“You get people where you’re like, ‘How the hell does this guy know about that stuff?’”

Matinicus is a small community by any measure, but it’s hard to count how many people actually live there. Seventy-five were counted in the last census, and there are about 110 electric meters for homes and workshops. In the summer there might be 200 people staying on the island; in February, as few as 35.

Remote communities have always attracted residents who march to a different drum, and Matinicus is home to “an extremely, oddly diverse group of people,” Murray says. Many are lobster fishers, but there are veterinarians, engineers, doctors — even, Murray suspects, former spies.

“You get people where you’re like, ‘How the hell does this guy know about that stuff? Where did he come from?’” she says. “You have people who have all kinds of professional degrees, lived all over the place.”

A photo taken aboard the ferry upon departing Matinicus Island on August 7, 2019.

Lobster boats sit moored in the harbor of Matinicus Isle. Lobstering is the main industry on the island. (Theophil Syslo/Bates College)

Murray herself grew up in a few different places, largely in New York City and around Rockland. She describes her childhood as working-class, and she felt different from wealthier classmates at Bates.

As a Bates undergraduate, Murray also took education courses at the University of Maine, graduating in three years and then working in a lumberyard and substitute teaching.

She applied for a full-time teaching job in Rockland and “lied through my teeth” when asked if she was a team player, she says. She was preparing to apply for jobs in Alaska before she responded to an ad for a teacher for a one-room schoolhouse on Matinicus.

The lumberyard experience probably got her the job, Murray figures. “They figured I was physically rugged. They didn’t want someone who was going to be too high-maintenance.”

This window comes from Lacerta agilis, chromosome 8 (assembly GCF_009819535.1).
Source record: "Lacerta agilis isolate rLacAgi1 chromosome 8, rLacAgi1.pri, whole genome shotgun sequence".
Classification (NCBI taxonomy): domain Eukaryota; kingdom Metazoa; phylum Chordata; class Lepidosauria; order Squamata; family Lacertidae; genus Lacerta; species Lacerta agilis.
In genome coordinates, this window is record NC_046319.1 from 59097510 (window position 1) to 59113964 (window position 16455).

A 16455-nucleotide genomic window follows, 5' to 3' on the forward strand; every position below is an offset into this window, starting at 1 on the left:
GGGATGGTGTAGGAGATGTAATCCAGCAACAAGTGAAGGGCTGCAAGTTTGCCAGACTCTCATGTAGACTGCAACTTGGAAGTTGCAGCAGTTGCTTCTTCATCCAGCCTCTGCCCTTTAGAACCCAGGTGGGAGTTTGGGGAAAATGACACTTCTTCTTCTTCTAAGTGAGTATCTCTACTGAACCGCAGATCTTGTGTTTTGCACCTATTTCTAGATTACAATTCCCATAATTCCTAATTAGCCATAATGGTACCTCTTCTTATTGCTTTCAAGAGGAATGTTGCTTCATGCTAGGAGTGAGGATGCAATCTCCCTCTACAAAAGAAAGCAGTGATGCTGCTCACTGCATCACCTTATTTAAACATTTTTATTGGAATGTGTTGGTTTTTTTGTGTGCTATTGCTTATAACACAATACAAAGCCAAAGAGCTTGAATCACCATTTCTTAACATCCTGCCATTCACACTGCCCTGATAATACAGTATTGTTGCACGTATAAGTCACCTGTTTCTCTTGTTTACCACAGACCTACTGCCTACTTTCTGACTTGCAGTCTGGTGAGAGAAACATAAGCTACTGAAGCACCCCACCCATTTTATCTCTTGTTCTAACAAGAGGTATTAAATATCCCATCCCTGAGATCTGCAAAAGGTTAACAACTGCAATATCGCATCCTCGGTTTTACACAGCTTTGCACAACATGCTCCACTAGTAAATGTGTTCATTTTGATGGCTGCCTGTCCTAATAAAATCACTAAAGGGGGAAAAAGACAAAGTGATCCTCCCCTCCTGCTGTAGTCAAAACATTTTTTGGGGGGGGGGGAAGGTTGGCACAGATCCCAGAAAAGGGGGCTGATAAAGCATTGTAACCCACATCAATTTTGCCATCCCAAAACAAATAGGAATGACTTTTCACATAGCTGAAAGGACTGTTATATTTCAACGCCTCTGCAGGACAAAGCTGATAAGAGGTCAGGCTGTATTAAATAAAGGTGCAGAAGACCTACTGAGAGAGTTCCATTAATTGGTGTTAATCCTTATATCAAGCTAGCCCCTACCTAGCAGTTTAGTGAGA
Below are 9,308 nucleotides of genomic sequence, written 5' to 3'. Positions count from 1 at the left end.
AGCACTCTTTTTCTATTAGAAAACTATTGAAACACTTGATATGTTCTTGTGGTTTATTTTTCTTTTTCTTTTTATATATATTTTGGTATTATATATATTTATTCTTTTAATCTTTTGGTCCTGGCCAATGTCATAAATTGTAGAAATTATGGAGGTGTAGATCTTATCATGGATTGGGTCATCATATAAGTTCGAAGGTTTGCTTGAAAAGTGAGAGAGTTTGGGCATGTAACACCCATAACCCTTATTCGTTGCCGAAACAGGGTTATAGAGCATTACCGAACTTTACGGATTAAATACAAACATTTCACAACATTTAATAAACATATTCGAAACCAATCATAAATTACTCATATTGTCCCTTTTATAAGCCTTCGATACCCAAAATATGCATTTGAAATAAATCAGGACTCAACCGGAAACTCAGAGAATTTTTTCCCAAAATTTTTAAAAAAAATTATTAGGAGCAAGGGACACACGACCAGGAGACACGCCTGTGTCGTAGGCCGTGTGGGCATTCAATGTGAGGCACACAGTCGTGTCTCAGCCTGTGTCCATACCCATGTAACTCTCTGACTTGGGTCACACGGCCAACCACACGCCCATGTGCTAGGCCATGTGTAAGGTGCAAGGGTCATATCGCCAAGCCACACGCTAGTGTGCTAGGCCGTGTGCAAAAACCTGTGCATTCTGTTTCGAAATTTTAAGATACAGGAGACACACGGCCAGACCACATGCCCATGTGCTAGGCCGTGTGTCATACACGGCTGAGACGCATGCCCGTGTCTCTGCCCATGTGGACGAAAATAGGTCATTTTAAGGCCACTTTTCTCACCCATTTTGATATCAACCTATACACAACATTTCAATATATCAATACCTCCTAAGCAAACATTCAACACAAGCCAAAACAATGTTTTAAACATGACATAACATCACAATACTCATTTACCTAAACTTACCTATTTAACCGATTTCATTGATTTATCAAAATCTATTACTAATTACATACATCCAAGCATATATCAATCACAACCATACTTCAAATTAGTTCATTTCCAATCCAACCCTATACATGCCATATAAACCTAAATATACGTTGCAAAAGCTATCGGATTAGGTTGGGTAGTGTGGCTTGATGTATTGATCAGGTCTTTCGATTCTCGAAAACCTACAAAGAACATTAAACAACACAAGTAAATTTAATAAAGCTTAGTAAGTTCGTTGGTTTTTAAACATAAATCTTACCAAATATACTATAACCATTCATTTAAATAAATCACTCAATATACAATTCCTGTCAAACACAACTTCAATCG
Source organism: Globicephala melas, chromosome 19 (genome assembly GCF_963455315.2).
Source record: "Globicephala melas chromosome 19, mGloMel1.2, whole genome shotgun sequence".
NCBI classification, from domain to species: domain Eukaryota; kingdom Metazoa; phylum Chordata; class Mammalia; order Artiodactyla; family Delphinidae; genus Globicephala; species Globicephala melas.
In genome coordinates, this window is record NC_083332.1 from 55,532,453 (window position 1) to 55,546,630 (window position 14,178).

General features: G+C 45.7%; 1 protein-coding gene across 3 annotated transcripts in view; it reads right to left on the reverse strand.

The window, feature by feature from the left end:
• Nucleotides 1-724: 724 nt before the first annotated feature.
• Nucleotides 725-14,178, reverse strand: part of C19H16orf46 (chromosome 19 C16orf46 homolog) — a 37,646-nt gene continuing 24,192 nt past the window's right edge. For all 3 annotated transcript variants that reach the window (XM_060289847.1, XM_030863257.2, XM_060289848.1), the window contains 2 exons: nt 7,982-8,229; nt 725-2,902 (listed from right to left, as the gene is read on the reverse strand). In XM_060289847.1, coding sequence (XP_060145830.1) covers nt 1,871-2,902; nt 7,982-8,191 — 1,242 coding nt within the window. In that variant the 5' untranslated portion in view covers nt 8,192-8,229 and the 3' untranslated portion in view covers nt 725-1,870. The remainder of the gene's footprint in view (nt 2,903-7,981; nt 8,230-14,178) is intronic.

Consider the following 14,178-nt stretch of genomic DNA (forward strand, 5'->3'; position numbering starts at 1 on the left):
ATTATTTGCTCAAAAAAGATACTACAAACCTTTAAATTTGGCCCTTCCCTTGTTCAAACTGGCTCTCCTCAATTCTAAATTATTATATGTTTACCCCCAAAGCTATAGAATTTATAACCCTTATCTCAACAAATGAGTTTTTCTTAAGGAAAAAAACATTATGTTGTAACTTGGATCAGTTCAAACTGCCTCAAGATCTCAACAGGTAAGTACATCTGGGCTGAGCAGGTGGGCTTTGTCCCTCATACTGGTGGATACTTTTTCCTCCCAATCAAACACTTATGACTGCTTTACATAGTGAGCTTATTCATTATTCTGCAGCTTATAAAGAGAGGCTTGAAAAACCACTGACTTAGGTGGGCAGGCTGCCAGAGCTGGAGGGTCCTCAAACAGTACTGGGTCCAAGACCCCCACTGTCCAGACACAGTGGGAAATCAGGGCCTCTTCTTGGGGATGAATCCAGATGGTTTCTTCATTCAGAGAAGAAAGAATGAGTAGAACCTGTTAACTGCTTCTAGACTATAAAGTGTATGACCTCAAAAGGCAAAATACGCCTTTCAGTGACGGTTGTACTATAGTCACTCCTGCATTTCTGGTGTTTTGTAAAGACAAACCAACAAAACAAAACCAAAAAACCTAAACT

Having arrived at the five recycling and solid waste sheds, Murray prepares to lead the loading of the U-Haul. (Theophil Syslo/Bates College)

Having arrived at the island’s five recycling and solid waste sheds, Murray prepares to lead the loading of the U-Haul. (Theophil Syslo/Bates College)

Murray fell in love with the island and, perhaps more importantly, with one of its residents, Paul Murray, an electrician who later dealt in propane and handled many of the utilities for Matinicus. She left the island after her year of teaching and considered law school but, ultimately, found she couldn’t stay away.

So she made a life on Matinicus. She and Paul have two children, whom they homeschooled and then sent to Phillips Exeter Academy and Gould Academy on scholarships.

In addition to the jobs she currently holds, she’s been treasurer and school district business officer, and she was elected to the school board. Many of the positions are on a volunteer basis, though with the benefit of compensated (by the Matinicus municipality or other agencies) trips to the mainland and classes.